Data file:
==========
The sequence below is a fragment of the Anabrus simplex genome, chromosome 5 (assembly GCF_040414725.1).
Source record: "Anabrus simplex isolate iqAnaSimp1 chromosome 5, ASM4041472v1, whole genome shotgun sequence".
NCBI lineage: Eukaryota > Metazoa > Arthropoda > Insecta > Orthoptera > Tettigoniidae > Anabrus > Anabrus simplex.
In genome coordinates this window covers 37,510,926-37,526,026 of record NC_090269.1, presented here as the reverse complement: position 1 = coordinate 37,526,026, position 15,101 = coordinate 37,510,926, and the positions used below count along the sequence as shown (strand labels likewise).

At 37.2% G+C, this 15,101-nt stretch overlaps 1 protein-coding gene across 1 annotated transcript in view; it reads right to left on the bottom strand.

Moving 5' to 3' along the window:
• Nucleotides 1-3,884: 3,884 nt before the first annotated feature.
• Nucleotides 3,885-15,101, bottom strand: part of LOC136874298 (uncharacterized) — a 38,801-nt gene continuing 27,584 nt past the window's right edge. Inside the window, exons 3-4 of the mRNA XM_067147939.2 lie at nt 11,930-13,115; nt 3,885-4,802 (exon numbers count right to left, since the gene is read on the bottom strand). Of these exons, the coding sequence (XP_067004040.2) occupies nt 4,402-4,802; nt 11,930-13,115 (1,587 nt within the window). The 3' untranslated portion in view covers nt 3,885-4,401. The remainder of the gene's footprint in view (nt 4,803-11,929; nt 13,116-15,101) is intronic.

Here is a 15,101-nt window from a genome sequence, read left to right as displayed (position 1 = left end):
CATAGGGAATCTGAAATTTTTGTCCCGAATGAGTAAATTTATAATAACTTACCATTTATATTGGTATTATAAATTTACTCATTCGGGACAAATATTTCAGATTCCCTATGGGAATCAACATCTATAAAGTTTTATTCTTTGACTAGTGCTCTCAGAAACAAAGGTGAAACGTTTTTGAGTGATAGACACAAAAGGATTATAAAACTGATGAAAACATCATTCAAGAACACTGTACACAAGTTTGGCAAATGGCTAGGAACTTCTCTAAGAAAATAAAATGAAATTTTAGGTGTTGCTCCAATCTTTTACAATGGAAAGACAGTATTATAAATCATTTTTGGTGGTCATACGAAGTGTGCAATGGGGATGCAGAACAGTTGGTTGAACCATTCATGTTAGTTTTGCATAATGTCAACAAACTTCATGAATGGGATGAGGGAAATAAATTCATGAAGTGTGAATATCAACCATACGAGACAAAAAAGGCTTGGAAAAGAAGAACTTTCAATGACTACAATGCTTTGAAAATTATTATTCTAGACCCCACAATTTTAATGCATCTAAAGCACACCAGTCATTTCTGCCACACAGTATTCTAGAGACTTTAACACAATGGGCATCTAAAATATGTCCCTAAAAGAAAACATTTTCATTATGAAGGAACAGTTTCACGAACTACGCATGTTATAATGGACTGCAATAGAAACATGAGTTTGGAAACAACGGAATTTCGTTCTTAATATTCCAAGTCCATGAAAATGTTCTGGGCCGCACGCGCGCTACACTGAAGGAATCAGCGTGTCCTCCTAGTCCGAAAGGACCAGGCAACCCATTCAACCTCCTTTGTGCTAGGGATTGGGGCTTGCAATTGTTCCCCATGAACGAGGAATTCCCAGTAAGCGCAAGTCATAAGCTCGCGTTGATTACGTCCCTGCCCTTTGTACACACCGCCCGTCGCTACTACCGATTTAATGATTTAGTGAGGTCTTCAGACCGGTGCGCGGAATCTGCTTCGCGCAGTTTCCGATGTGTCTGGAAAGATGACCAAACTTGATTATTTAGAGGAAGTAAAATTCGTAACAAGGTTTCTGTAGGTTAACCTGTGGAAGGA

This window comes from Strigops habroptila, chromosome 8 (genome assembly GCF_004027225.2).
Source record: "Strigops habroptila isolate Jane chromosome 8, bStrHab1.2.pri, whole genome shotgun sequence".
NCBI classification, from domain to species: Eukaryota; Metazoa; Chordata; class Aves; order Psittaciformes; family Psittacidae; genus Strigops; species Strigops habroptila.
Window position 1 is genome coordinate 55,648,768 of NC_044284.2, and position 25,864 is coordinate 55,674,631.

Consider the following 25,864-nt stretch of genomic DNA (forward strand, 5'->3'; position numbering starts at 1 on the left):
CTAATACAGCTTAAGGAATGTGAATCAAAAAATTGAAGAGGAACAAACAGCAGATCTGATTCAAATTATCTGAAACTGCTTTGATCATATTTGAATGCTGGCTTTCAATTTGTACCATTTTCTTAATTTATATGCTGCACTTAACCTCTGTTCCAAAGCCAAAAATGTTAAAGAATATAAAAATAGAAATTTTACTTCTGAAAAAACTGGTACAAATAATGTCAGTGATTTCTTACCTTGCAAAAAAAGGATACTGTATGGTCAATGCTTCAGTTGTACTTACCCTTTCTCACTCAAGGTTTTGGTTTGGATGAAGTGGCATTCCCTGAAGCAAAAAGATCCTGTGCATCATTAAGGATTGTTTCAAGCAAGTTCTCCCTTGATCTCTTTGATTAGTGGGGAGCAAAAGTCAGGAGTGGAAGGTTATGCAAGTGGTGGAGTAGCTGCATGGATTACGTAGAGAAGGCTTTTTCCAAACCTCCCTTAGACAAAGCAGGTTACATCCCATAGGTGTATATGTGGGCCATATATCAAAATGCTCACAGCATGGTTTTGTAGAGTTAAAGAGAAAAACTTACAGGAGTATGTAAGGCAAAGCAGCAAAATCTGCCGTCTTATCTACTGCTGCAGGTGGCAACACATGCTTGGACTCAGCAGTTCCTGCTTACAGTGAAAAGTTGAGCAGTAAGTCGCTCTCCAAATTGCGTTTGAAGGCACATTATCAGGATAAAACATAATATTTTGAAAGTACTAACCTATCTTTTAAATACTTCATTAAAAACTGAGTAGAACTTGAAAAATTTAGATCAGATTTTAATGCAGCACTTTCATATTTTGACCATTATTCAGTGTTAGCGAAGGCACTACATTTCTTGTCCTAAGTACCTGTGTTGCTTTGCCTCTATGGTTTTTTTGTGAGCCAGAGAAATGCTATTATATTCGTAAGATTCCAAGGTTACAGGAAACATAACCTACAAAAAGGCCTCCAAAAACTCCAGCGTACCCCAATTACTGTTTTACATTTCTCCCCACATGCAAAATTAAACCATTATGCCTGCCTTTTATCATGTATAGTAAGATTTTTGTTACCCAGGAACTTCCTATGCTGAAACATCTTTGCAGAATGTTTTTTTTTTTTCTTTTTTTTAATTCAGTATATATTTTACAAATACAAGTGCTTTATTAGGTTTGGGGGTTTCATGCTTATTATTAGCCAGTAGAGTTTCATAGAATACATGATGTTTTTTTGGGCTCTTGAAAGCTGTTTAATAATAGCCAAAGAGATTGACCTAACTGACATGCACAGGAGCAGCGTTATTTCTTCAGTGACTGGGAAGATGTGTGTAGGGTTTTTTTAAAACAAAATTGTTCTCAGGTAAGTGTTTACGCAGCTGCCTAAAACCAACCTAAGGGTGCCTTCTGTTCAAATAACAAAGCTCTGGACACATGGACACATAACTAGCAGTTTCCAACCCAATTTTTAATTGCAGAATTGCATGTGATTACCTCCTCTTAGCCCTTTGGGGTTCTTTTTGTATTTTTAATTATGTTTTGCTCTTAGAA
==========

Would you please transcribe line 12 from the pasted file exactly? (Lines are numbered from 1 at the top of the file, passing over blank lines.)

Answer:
Source record: "Strigops habroptila isolate Jane chromosome 8, bStrHab1.2.pri, whole genome shotgun sequence".